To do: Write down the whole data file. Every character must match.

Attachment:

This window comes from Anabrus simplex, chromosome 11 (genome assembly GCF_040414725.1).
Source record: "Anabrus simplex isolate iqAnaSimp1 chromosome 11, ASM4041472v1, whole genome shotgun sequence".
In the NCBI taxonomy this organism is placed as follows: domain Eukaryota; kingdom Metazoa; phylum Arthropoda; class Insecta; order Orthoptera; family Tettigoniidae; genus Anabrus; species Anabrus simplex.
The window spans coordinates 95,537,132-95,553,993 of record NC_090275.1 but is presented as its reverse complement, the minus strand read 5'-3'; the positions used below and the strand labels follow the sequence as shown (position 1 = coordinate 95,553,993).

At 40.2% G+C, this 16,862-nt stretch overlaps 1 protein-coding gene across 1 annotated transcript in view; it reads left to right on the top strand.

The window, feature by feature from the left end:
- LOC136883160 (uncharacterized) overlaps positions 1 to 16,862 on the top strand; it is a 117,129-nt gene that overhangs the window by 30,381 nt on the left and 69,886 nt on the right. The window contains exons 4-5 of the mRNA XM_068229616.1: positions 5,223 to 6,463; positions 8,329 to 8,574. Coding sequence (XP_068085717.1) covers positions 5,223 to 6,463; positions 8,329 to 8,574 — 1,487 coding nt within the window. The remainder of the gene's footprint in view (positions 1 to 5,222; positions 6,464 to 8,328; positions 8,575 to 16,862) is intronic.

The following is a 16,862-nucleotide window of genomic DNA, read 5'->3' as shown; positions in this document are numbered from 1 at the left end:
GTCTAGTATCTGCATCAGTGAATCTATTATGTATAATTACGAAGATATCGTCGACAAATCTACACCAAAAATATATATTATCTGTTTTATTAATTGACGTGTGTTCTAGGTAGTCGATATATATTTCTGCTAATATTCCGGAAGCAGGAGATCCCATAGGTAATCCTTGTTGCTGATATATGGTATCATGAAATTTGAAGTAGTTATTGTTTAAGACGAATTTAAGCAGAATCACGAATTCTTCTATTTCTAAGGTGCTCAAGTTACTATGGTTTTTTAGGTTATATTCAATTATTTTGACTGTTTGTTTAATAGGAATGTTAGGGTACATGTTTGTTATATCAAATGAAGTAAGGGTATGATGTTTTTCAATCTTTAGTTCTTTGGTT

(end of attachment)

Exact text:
This window comes from Anabrus simplex, chromosome 11 (genome assembly GCF_040414725.1).
Source record: "Anabrus simplex isolate iqAnaSimp1 chromosome 11, ASM4041472v1, whole genome shotgun sequence".
In the NCBI taxonomy this organism is placed as follows: domain Eukaryota; kingdom Metazoa; phylum Arthropoda; class Insecta; order Orthoptera; family Tettigoniidae; genus Anabrus; species Anabrus simplex.
The window spans coordinates 95,537,132-95,553,993 of record NC_090275.1 but is presented as its reverse complement, the minus strand read 5'-3'; the positions used below and the strand labels follow the sequence as shown (position 1 = coordinate 95,553,993).

At 40.2% G+C, this 16,862-nt stretch overlaps 1 protein-coding gene across 1 annotated transcript in view; it reads left to right on the top strand.

The window, feature by feature from the left end:
- LOC136883160 (uncharacterized) overlaps positions 1 to 16,862 on the top strand; it is a 117,129-nt gene that overhangs the window by 30,381 nt on the left and 69,886 nt on the right. The window contains exons 4-5 of the mRNA XM_068229616.1: positions 5,223 to 6,463; positions 8,329 to 8,574. Coding sequence (XP_068085717.1) covers positions 5,223 to 6,463; positions 8,329 to 8,574 — 1,487 coding nt within the window. The remainder of the gene's footprint in view (positions 1 to 5,222; positions 6,464 to 8,328; positions 8,575 to 16,862) is intronic.

The following is a 16,862-nucleotide window of genomic DNA, read 5'->3' as shown; positions in this document are numbered from 1 at the left end:
GTCTAGTATCTGCATCAGTGAATCTATTATGTATAATTACGAAGATATCGTCGACAAATCTACACCAAAAATATATATTATCTGTTTTATTAATTGACGTGTGTTCTAGGTAGTCGATATATATTTCTGCTAATATTCCGGAAGCAGGAGATCCCATAGGTAATCCTTGTTGCTGATATATGGTATCATGAAATTTGAAGTAGTTATTGTTTAAGACGAATTTAAGCAGAATCACGAATTCTTCTATTTCTAAGGTGCTCAAGTTACTATGGTTTTTTAGGTTATATTCAATTATTTTGACTGTTTGTTTAATAGGAATGTTAGGGTACATGTTTGTTATATCAAATGAAGTAAGGGTATGATGTTTTTCAATCTTTAGTTCTTTGGTT